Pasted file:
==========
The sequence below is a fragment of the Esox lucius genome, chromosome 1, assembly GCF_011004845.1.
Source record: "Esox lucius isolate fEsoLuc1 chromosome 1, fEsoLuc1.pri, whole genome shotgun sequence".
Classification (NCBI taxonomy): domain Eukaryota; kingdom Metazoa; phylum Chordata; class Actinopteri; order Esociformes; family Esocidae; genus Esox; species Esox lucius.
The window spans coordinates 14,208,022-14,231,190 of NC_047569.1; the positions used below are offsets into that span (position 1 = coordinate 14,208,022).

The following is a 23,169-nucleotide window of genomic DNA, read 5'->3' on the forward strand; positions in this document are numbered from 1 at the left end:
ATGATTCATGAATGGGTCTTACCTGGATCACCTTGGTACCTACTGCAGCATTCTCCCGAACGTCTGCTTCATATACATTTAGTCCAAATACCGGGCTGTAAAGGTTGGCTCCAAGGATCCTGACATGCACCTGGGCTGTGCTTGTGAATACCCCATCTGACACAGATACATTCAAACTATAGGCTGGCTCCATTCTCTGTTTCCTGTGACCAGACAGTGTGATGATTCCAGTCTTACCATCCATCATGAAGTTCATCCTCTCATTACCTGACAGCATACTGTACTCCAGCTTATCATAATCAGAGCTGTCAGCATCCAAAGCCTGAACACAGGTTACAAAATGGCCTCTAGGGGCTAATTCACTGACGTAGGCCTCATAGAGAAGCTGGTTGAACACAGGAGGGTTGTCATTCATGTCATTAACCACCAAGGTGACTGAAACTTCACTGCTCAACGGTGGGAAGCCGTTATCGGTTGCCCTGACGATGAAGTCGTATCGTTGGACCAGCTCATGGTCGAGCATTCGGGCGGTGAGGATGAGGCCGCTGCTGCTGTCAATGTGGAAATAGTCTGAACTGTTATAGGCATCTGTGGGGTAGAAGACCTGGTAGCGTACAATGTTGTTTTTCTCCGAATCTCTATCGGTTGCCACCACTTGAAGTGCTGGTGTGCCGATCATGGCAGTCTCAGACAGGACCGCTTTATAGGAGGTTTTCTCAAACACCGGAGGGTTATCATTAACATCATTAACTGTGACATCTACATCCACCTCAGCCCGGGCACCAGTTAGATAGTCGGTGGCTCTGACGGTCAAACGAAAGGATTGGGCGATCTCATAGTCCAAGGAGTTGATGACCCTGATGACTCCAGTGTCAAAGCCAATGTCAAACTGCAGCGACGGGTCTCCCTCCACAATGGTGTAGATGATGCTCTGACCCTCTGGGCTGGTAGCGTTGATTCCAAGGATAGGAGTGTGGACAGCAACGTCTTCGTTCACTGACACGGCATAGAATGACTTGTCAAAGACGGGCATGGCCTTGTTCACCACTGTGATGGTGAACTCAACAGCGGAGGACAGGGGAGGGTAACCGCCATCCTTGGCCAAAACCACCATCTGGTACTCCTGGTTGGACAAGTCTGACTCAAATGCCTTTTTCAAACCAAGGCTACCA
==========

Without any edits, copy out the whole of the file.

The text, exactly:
The sequence below is a fragment of the Esox lucius genome, chromosome 1, assembly GCF_011004845.1.
Source record: "Esox lucius isolate fEsoLuc1 chromosome 1, fEsoLuc1.pri, whole genome shotgun sequence".
Classification (NCBI taxonomy): domain Eukaryota; kingdom Metazoa; phylum Chordata; class Actinopteri; order Esociformes; family Esocidae; genus Esox; species Esox lucius.
The window spans coordinates 14,208,022-14,231,190 of NC_047569.1; the positions used below are offsets into that span (position 1 = coordinate 14,208,022).

The following is a 23,169-nucleotide window of genomic DNA, read 5'->3' on the forward strand; positions in this document are numbered from 1 at the left end:
ATGATTCATGAATGGGTCTTACCTGGATCACCTTGGTACCTACTGCAGCATTCTCCCGAACGTCTGCTTCATATACATTTAGTCCAAATACCGGGCTGTAAAGGTTGGCTCCAAGGATCCTGACATGCACCTGGGCTGTGCTTGTGAATACCCCATCTGACACAGATACATTCAAACTATAGGCTGGCTCCATTCTCTGTTTCCTGTGACCAGACAGTGTGATGATTCCAGTCTTACCATCCATCATGAAGTTCATCCTCTCATTACCTGACAGCATACTGTACTCCAGCTTATCATAATCAGAGCTGTCAGCATCCAAAGCCTGAACACAGGTTACAAAATGGCCTCTAGGGGCTAATTCACTGACGTAGGCCTCATAGAGAAGCTGGTTGAACACAGGAGGGTTGTCATTCATGTCATTAACCACCAAGGTGACTGAAACTTCACTGCTCAACGGTGGGAAGCCGTTATCGGTTGCCCTGACGATGAAGTCGTATCGTTGGACCAGCTCATGGTCGAGCATTCGGGCGGTGAGGATGAGGCCGCTGCTGCTGTCAATGTGGAAATAGTCTGAACTGTTATAGGCATCTGTGGGGTAGAAGACCTGGTAGCGTACAATGTTGTTTTTCTCCGAATCTCTATCGGTTGCCACCACTTGAAGTGCTGGTGTGCCGATCATGGCAGTCTCAGACAGGACCGCTTTATAGGAGGTTTTCTCAAACACCGGAGGGTTATCATTAACATCATTAACTGTGACATCTACATCCACCTCAGCCCGGGCACCAGTTAGATAGTCGGTGGCTCTGACGGTCAAACGAAAGGATTGGGCGATCTCATAGTCCAAGGAGTTGATGACCCTGATGACTCCAGTGTCAAAGCCAATGTCAAACTGCAGCGACGGGTCTCCCTCCACAATGGTGTAGATGATGCTCTGACCCTCTGGGCTGGTAGCGTTGATTCCAAGGATAGGAGTGTGGACAGCAACGTCTTCGTTCACTGACACGGCATAGAATGACTTGTCAAAGACGGGCATGGCCTTGTTCACCACTGTGATGGTGAACTCAACAGCGGAGGACAGGGGAGGGTAACCGCCATCCTTGGCCAAAACCACCATCTGGTACTCCTGGTTGGACAAGTCTGACTCAAATGCCTTTTTCAAACCAAGGCTACCA